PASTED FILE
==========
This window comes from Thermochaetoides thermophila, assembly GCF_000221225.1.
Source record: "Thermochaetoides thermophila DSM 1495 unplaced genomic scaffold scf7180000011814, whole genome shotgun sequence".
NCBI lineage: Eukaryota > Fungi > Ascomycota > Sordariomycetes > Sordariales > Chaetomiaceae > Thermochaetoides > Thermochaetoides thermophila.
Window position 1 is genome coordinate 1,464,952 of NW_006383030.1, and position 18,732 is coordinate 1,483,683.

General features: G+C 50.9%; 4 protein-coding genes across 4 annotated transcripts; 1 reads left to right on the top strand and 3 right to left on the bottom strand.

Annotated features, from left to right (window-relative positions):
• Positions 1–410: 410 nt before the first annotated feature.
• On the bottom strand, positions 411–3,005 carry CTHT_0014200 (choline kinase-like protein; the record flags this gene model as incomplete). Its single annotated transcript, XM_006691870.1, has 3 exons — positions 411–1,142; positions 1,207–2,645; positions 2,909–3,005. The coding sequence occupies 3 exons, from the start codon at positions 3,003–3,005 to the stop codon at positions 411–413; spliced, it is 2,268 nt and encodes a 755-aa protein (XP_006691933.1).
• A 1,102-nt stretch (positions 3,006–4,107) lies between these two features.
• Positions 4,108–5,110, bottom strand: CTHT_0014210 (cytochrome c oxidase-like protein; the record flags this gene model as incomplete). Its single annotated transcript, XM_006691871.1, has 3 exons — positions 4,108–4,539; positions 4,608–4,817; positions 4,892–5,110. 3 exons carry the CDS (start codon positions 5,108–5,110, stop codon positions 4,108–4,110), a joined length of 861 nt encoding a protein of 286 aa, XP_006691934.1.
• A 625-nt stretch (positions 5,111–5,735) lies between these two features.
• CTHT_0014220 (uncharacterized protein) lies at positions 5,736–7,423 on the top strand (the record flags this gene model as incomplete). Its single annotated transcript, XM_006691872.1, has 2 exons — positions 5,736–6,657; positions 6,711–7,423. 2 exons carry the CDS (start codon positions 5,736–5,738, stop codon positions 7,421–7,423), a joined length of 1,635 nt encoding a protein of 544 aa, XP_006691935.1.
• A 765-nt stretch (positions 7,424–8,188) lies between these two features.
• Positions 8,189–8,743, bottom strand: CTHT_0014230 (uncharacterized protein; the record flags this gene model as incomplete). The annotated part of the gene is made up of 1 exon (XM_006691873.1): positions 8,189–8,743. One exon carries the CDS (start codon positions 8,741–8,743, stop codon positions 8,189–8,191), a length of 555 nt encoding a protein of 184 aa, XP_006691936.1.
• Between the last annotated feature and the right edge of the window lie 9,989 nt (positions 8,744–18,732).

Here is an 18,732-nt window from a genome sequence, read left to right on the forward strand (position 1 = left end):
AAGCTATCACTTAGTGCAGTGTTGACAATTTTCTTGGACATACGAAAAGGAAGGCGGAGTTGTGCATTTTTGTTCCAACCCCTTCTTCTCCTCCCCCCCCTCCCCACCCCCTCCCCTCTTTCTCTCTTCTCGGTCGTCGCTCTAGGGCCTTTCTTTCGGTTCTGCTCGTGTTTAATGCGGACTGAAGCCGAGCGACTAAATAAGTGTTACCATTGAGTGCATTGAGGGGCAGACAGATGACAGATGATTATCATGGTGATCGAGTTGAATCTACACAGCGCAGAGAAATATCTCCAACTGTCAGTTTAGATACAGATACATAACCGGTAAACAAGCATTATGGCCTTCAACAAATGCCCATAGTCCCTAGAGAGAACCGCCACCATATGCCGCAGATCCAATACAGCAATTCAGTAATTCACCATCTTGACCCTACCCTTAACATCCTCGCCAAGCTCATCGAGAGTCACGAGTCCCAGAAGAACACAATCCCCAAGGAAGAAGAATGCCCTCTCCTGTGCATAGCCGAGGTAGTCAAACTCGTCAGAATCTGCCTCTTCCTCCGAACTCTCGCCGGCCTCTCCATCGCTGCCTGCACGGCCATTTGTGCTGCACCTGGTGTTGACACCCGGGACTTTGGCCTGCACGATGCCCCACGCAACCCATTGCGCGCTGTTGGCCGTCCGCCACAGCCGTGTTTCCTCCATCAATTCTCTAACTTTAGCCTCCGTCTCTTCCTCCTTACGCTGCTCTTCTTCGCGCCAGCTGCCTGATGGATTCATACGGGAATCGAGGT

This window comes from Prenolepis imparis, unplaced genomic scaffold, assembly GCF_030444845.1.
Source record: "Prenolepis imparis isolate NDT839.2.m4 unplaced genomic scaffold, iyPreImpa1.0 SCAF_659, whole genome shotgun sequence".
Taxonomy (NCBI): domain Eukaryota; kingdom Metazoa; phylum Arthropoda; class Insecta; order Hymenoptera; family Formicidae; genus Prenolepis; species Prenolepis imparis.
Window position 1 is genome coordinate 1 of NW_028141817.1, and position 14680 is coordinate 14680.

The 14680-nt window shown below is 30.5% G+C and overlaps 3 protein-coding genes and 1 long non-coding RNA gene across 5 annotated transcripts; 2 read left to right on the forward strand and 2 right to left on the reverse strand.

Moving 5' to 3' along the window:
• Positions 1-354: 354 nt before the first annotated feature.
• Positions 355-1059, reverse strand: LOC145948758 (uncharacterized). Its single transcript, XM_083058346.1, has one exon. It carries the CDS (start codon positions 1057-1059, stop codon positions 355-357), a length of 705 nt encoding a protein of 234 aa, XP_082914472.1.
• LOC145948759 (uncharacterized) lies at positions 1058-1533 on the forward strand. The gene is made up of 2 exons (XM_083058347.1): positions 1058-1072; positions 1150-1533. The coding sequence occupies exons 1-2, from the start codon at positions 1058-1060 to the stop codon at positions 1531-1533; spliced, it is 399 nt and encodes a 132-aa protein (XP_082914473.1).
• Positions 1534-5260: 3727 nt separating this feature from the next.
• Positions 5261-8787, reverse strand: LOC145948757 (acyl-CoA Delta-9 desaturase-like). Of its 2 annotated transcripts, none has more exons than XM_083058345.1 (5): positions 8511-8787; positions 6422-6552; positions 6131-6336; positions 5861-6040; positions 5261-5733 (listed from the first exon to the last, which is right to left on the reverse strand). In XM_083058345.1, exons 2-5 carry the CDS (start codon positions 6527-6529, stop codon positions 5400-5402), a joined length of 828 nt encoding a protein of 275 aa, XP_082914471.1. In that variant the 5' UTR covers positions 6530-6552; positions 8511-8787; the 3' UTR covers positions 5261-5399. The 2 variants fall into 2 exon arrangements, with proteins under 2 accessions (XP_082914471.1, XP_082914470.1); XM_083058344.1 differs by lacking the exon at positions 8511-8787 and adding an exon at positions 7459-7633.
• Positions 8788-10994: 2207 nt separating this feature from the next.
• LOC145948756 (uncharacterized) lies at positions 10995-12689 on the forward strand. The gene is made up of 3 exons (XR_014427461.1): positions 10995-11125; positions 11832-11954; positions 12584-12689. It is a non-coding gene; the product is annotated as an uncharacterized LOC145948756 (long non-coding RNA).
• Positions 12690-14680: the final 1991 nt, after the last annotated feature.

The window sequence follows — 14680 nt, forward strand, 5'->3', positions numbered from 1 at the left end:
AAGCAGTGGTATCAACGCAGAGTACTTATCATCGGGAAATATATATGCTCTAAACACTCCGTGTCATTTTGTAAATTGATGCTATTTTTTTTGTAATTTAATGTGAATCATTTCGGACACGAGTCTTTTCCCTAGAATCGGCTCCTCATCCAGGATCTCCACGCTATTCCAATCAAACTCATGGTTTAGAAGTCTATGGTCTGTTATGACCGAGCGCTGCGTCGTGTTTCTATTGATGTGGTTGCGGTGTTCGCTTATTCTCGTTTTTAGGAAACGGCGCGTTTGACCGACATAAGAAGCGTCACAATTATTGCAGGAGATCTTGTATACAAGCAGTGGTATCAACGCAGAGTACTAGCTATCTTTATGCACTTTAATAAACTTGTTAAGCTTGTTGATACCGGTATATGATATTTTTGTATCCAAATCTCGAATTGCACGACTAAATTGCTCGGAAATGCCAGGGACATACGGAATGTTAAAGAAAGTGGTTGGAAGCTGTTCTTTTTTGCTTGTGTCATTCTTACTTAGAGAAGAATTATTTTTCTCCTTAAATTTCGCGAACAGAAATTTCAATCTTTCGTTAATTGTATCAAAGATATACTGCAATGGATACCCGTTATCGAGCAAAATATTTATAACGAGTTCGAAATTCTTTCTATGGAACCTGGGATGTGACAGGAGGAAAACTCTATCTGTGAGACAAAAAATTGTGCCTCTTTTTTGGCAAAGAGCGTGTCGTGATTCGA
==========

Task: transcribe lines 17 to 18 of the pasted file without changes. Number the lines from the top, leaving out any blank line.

AAGCTATCACTTAGTGCAGTGTTGACAATTTTCTTGGACATACGAAAAGGAAGGCGGAGTTGTGCATTTTTGTTCCAACCCCTTCTTCTCCTCCCCCCCCTCCCCACCCCCTCCCCTCTTTCTCTCTTCTCGGTCGTCGCTCTAGGGCCTTTCTTTCGGTTCTGCTCGTGTTTAATGCGGACTGAAGCCGAGCGACTAAATAAGTGTTACCATTGAGTGCATTGAGGGGCAGACAGATGACAGATGATTATCATGGTGATCGAGTTGAATCTACACAGCGCAGAGAAATATCTCCAACTGTCAGTTTAGATACAGATACATAACCGGTAAACAAGCATTATGGCCTTCAACAAATGCCCATAGTCCCTAGAGAGAACCGCCACCATATGCCGCAGATCCAATACAGCAATTCAGTAATTCACCATCTTGACCCTACCCTTAACATCCTCGCCAAGCTCATCGAGAGTCACGAGTCCCAGAAGAACACAATCCCCAAGGAAGAAGAATGCCCTCTCCTGTGCATAGCCGAGGTAGTCAAACTCGTCAGAATCTGCCTCTTCCTCCGAACTCTCGCCGGCCTCTCCATCGCTGCCTGCACGGCCATTTGTGCTGCACCTGGTGTTGACACCCGGGACTTTGGCCTGCACGATGCCCCACGCAACCCATTGCGCGCTGTTGGCCGTCCGCCACAGCCGTGTTTCCTCCATCAATTCTCTAACTTTAGCCTCCGTCTCTTCCTCCTTACGCTGCTCTTCTTCGCGCCAGCTGCCTGATGGATTCATACGGGAATCGAGGT

This window comes from Prenolepis imparis, unplaced genomic scaffold, assembly GCF_030444845.1.